Tokyo is attracting major tourist traffic this spring — thanks to its legendary cherry blossoms — and the Japanese capital is a hot spot for new designer stores too.
Bally and Pierre Hardy both are opening flagships in the city. Bally will launch its largest store worldwide in Ginza this week, part of the brand’s global rollout plan that foresees 15 stores opening over the next 12 months.
“It took us 24 months to craft the strategy of where we are today,” said CEO Frédéric de Narp. “We have the management team in place now, the right design direction, and finally we’ve refined the Bally store concept. We’ve already opened Los Angeles in February, and now Tokyo with the Ginza flagship, which is our largest store in the company to date.”
The 8,640-sq.-ft. store will span two floors, carrying men’s and women’s apparel and accessories. The ground floor will house the men’s and women’s accessories and ready-to-wear collections. It will also feature the gentleman’s corner offering services such as “Made to Order,” “Made to Color” and shoe-care services. The second floor will house the brand’s “Untold Part 1: 1851-1951” exhibition, with pieces from the Bally archives, until May 8. It will then be used as a space to host VIPs and events.
With 24 stores already in Japan, de Narp said he’s noticed the influx of Chinese tourists over the past year, which has had a positive impact on business. “There is good brand awareness, but this location and the new store will certainly take the brand to a new level as we are at the gate of Ginza, where 140,000 pass by each day,” he said. “We have seen 1,000-plus people a day pass through the doors since we opened.”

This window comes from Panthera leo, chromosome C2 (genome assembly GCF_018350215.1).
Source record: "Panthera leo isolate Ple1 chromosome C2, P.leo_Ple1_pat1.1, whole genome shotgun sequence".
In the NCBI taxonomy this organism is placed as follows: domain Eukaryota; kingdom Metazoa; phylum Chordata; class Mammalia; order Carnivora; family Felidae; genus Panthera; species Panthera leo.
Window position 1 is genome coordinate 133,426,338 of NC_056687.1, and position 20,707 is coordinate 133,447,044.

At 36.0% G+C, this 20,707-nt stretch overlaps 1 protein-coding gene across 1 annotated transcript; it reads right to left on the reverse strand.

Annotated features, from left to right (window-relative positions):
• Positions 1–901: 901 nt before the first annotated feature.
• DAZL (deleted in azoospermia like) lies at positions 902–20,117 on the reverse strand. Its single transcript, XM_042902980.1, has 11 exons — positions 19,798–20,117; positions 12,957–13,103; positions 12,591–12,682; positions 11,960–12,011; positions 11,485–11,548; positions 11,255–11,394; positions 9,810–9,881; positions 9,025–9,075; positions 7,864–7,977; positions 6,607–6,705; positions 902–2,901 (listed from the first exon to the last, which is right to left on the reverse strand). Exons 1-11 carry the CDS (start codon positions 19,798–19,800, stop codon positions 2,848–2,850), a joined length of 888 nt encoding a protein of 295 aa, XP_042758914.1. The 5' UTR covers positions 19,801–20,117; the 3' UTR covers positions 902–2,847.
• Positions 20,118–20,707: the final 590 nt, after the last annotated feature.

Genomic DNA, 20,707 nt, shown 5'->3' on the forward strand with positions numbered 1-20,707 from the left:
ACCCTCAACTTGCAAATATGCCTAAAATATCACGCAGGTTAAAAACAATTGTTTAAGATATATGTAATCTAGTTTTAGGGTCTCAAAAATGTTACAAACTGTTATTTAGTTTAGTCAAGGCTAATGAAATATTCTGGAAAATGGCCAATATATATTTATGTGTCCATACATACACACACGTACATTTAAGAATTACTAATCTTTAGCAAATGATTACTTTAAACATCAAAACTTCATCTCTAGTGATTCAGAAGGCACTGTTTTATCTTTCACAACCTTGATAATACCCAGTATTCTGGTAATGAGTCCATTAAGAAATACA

As for the store’s design, de Narp said the interior has similarities with the New Bond Street and Los Angeles flagships: “But Ginza has an incredible 50-meter [49 foot] aluminum facade that makes it unique.”
He added, “We are not carrying exclusive products, but decided to celebrate the launch with an exhibition of the Bally archives, which have left Switzerland for the first time ever. Visitors will be able to see 100 years of Bally’s history and 100 shoe designs. Many people still don’t know about the brand’s rich heritage. This exhibition really emphasizes the craftsmanship, modernity and creativity of the brand — the most important luxury shoemaker. Through the exhibition you see and understand the evolution of society through Bally shoe designs over five different periods of time,” the CEO said.
Pierre Hardy, meanwhile, has opened a minimal, modern and highly graphic space that meshes well with the designer’s brand identity.
The cement walls, the burnt wood surfaces and the metallic IPN construction beams — a signature of the Pierre Hardy boutiques — stand in contrast to softening and sophisticating touches, seen in the use of richer and more sensual materials: velvet, taupe carpeting and touches of gold.
The simple and fluid geometry of the space allows the collections to be shown in different ambiances: on large central burnt wood tables, on the metallic “rails” in the windows or even displayed as if in a ray of light. Seating and display podiums form a single unit: hung at the same level, as if suspended, made for sitting or for showing the collections.